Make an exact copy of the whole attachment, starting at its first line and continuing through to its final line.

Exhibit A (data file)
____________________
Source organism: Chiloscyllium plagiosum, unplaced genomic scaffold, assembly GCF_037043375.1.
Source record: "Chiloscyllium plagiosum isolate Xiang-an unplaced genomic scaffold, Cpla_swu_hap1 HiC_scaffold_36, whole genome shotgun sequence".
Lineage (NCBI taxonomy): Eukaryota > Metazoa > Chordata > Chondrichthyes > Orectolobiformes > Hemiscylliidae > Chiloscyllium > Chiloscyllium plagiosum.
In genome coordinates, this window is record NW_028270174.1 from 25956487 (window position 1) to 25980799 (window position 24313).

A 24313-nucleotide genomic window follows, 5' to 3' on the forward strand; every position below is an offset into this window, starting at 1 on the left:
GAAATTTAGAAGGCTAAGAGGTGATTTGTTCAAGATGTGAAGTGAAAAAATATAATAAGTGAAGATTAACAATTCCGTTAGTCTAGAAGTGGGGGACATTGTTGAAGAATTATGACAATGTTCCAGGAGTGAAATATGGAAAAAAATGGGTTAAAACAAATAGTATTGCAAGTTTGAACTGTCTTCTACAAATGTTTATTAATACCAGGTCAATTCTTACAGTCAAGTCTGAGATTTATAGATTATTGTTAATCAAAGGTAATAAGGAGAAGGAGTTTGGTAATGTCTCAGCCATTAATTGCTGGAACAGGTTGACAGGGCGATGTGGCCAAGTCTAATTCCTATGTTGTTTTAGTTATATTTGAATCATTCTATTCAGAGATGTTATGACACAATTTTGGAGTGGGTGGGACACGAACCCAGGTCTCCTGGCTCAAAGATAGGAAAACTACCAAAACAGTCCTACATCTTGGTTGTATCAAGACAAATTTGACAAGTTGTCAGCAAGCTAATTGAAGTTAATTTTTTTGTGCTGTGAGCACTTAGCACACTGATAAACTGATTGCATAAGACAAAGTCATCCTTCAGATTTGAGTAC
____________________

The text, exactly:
Source organism: Chiloscyllium plagiosum, unplaced genomic scaffold, assembly GCF_037043375.1.
Source record: "Chiloscyllium plagiosum isolate Xiang-an unplaced genomic scaffold, Cpla_swu_hap1 HiC_scaffold_36, whole genome shotgun sequence".
Lineage (NCBI taxonomy): Eukaryota > Metazoa > Chordata > Chondrichthyes > Orectolobiformes > Hemiscylliidae > Chiloscyllium > Chiloscyllium plagiosum.
In genome coordinates, this window is record NW_028270174.1 from 25956487 (window position 1) to 25980799 (window position 24313).

A 24313-nucleotide genomic window follows, 5' to 3' on the forward strand; every position below is an offset into this window, starting at 1 on the left:
GAAATTTAGAAGGCTAAGAGGTGATTTGTTCAAGATGTGAAGTGAAAAAATATAATAAGTGAAGATTAACAATTCCGTTAGTCTAGAAGTGGGGGACATTGTTGAAGAATTATGACAATGTTCCAGGAGTGAAATATGGAAAAAAATGGGTTAAAACAAATAGTATTGCAAGTTTGAACTGTCTTCTACAAATGTTTATTAATACCAGGTCAATTCTTACAGTCAAGTCTGAGATTTATAGATTATTGTTAATCAAAGGTAATAAGGAGAAGGAGTTTGGTAATGTCTCAGCCATTAATTGCTGGAACAGGTTGACAGGGCGATGTGGCCAAGTCTAATTCCTATGTTGTTTTAGTTATATTTGAATCATTCTATTCAGAGATGTTATGACACAATTTTGGAGTGGGTGGGACACGAACCCAGGTCTCCTGGCTCAAAGATAGGAAAACTACCAAAACAGTCCTACATCTTGGTTGTATCAAGACAAATTTGACAAGTTGTCAGCAAGCTAATTGAAGTTAATTTTTTTGTGCTGTGAGCACTTAGCACACTGATAAACTGATTGCATAAGACAAAGTCATCCTTCAGATTTGAGTAC